Europe, because the barrier against the right has collapsed

Would Alternative für Deutschland be worse than the League, the Rassemblement national, Vox, Fratelli d’Italia, Wilders? More toxic, more unpresentable? Upon closer inspection, we don’t see why it should. Maybe it’s just that certain things spoken in German are more frightening and that in Germany anti-fascist sensitivity and institutional protections are still developed enough to hinder any possible alliance between the conservative center and the far right, under the surveillance of the services.

The pretext seized upon by Lega and Le Pen to get rid of an unseemly associate who is an obstacle to electoral tactics is the statement by the Spitzenkandidat of the AfD according to which “whoever wore the SS uniform was not automatically a criminal”. A possibility not to be ruled out, but to which it should have been added that however he carried out a ferociously criminal function and task, such as to prevent any absolving attitude. In any case, how many times among the ranks of the Italian right has it been argued that those who supported the Germans in the fascist militias of Salò were not necessarily criminals (and perhaps even a mistaken patriot), without any clarification on the objective role of collaborationist massacre which he zealously carried out. And even on the left there was no lack of acquittal and reconciliatory inclinations on the part of a terrible president of the Chamber of Deputies, pioneer of that clearance of the fascists which ultimately led their heirs to the government.

But Afd’s affinities with the identity political forces that today ungenerously expel it from the ID group certainly do not end here. On immigration and the homogenization of European society, the Germans do not express ideas that are different from Wilders and very similar to those of the League and the Rassemblement. Not to mention the Westernist value rubbish and, naturally, the absolute prevalence of the national interest. But, as mentioned, said in German it is more disturbing. Biörn Höcke, the most radical of the AfD exponents, ended up on trial for having proclaimed “everything for Germany”, a recurring slogan during National Socialism. But by trying to translate this expression into Italian and for Italy we could even include Forza Italia and Noi moderato among the suspects. If any substantial difference can be recognized between the AfD and their southern colleagues, it is more than anything else the residue of that original rigorism that the founding professors of the party flaunted against the spendthrift parasites of southern Europe and which is always kept hidden in full harmony with the dominant ordoliberalism .

However, the temporary ban on the German far right cannot mask the fact that the border, the embankment, the ditch that was supposed to clearly separate the center from the far right in Europe has already disastrously collapsed before the June elections and therefore capable to condition them. Rich Holland is the laboratory where one of the most indigestible xenophobes and racial purists like Wilders managed, despite renouncing the premiership, to set up the government with an unworthy liberal party, peasant corporatism, and a formation of Eurosceptic Christian Democrat populists, who promises a decisive nationalist turn and the ruthless persecution of immigrants. The Netherlands has shown that anything can be done. And, after all, the far right already influences the government in Sweden and has long been at home in the halls of power in Vienna. For the European People’s Party, but also for the liberals, these formations are a competitor, but increasingly also an opportunity. The signs of a possible alliance of the EPP with individual exponents or segments of the far right are increasingly clear and frequent.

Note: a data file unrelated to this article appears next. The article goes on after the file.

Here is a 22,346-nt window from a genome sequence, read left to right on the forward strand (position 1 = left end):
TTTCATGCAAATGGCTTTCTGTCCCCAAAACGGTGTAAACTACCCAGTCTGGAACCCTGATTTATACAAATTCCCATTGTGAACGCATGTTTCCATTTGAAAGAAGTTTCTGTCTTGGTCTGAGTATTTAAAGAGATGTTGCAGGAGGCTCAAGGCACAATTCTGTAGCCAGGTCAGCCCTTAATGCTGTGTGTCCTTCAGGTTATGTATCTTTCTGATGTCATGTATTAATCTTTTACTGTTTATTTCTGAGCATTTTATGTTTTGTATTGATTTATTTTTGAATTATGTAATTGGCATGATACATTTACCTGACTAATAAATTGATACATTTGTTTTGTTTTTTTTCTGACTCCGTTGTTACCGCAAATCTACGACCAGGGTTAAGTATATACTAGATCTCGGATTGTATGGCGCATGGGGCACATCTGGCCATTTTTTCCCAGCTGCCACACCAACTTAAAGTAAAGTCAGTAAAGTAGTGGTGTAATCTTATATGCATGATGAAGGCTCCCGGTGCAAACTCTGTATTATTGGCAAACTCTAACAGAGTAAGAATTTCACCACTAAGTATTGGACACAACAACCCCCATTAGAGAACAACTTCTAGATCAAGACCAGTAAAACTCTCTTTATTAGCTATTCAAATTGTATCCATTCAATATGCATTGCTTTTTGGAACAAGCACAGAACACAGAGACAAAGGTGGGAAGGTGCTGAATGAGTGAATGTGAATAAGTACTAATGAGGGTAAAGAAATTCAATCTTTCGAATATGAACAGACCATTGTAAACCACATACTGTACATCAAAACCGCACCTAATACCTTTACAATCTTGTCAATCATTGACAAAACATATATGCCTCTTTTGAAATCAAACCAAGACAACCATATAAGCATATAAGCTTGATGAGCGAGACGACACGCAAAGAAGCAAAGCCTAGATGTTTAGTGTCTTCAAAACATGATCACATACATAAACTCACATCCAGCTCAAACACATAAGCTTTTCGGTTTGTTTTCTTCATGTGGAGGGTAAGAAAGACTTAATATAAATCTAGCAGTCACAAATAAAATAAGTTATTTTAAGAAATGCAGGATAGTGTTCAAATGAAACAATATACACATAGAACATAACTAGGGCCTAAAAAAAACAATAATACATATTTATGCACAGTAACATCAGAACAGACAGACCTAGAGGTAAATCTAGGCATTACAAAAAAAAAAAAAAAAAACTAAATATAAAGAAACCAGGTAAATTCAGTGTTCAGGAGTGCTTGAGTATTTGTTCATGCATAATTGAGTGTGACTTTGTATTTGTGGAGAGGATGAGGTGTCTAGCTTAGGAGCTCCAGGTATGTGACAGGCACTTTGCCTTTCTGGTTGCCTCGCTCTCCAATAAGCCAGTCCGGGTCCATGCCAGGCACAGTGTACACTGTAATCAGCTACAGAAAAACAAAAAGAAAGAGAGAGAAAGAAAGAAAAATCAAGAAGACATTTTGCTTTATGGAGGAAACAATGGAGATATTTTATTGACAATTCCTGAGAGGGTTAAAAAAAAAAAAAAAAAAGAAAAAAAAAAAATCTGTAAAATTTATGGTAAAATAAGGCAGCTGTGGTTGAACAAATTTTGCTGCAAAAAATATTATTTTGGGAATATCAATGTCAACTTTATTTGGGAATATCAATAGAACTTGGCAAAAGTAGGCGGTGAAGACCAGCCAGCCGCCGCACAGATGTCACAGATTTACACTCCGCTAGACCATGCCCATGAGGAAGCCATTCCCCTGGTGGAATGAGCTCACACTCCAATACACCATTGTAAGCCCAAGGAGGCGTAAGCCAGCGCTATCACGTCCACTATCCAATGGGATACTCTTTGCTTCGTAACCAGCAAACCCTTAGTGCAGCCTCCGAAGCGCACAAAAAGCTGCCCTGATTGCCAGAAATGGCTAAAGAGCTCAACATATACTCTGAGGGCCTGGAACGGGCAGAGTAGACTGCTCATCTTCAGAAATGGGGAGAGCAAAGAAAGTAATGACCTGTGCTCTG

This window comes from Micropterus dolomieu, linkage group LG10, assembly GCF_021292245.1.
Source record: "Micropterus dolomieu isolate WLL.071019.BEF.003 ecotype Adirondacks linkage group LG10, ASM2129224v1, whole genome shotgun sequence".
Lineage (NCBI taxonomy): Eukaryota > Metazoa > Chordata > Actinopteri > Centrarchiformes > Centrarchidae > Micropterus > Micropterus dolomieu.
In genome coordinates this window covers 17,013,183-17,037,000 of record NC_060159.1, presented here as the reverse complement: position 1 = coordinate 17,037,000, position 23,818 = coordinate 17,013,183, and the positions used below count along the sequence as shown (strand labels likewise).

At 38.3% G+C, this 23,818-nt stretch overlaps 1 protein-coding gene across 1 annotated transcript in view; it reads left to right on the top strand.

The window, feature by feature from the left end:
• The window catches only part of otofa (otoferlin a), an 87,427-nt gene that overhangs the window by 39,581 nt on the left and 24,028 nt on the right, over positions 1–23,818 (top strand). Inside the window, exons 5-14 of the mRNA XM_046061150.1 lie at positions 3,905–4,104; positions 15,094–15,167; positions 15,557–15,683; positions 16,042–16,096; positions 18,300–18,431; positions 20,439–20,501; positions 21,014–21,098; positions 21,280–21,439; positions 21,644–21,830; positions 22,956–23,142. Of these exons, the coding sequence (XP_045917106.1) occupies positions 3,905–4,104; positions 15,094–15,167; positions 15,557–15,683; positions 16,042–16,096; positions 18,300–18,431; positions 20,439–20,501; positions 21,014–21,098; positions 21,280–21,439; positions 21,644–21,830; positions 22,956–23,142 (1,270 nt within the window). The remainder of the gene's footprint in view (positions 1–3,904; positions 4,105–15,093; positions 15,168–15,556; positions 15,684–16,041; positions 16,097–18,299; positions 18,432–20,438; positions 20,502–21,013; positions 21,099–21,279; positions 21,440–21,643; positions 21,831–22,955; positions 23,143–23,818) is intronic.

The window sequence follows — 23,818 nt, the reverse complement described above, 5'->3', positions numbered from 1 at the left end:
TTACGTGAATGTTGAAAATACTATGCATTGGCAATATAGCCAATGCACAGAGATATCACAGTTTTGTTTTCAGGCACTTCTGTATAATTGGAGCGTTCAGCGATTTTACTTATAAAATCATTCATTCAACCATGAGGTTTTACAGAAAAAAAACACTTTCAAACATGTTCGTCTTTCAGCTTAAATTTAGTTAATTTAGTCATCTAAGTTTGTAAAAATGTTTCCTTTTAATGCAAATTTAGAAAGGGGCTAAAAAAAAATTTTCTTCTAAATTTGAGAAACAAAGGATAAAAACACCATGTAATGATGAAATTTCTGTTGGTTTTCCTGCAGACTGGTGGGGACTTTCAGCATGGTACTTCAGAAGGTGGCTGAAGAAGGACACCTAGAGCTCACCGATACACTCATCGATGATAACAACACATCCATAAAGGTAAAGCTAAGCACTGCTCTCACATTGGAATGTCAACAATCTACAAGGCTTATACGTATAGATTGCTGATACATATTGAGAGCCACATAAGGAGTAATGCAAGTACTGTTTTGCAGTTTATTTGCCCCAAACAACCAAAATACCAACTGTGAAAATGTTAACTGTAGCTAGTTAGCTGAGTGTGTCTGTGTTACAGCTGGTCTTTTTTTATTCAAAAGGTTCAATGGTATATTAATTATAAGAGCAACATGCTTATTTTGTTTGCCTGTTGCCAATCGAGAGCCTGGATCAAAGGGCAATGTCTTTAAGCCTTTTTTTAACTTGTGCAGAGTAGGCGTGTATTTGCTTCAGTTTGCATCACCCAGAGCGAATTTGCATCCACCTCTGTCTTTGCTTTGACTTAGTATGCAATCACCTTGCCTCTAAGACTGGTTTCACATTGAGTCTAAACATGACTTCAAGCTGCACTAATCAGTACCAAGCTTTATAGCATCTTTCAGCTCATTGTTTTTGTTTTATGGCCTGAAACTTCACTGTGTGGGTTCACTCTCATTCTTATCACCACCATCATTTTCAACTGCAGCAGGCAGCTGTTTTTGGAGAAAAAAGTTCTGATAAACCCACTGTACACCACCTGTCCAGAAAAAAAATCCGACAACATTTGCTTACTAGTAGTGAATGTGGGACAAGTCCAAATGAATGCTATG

There is therefore absolutely no guarantee that the current majority in the European Parliament can be maintained. In Germany the “Grand Coalition” no longer reigns as a model for European politics and the German Christian Democrats are looking to the right for a reaffirmation of their identity which they believe has been obscured by Angela Merkel’s ecumenical political season. What is holding them back, but ever more weakly, is the awareness that the European construction on which many of the interests to which they must respond are based, would hardly be able to breathe tightly in the sovereignist embrace. The dilemma is not easy to resolve, especially when Putin’s sympathies are involved, but a clear tendency towards compromise seems to prevail on the right. In any case, regardless of alliances, a decisive shift to the right in European politics has already occurred and continues to accentuate, without encountering any resistance from a pale socialist grouping which is moreover willing, on various grounds, to support it.

 
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